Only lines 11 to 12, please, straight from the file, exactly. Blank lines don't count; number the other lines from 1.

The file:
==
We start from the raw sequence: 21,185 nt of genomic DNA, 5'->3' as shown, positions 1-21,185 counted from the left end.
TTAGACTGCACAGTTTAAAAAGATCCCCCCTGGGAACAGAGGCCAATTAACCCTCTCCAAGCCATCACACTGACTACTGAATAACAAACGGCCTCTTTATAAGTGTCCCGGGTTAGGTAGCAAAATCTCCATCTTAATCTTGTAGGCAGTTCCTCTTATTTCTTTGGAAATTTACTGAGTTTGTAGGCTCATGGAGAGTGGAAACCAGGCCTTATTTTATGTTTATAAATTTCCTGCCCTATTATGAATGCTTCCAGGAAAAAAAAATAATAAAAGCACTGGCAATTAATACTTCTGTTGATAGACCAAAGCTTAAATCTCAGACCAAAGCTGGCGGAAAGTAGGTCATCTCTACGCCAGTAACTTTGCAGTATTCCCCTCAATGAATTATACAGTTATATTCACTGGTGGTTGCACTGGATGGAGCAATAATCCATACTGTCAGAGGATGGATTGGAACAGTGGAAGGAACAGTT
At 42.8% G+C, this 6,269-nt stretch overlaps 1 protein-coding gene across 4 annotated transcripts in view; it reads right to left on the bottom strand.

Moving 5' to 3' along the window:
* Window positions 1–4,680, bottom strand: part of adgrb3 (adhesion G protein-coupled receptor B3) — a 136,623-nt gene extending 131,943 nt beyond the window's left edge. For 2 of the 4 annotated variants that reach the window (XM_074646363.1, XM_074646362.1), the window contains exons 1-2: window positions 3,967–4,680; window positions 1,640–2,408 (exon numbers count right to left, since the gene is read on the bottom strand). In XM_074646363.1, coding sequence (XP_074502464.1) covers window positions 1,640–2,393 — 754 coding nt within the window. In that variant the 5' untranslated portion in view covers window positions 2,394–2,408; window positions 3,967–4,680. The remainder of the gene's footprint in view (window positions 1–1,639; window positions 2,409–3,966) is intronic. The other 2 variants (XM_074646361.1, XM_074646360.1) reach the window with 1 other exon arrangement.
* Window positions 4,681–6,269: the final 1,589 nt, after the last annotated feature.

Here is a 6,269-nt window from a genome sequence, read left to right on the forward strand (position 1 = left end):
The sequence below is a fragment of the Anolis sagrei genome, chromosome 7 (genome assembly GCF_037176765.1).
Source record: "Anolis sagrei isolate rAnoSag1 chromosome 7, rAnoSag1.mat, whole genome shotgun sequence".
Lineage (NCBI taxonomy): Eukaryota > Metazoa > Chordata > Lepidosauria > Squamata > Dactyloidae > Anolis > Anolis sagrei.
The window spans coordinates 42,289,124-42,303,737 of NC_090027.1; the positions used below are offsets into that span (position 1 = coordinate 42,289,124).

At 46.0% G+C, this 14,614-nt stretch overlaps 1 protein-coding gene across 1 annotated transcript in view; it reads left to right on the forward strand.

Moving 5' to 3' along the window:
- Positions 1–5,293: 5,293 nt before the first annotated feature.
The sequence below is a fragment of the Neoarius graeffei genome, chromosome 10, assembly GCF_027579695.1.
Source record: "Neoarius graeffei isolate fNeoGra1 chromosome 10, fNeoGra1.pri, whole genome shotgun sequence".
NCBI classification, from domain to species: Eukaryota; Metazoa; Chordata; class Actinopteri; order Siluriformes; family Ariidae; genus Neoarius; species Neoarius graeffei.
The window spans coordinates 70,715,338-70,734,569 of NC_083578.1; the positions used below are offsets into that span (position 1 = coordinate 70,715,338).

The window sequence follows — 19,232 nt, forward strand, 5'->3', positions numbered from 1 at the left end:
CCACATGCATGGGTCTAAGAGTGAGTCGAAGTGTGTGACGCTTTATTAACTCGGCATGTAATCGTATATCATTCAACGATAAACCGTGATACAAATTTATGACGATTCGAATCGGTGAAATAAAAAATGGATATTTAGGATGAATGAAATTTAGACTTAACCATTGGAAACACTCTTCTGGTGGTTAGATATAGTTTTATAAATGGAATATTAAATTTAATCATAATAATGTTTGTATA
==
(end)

The window spans coordinates 42,289,124-42,303,737 of NC_090027.1; the positions used below are offsets into that span (position 1 = coordinate 42,289,124).

At 46.0% G+C, this 14,614-nt stretch overlaps 1 protein-coding gene across 1 annotated transcript in view; it reads left to right on the forward strand.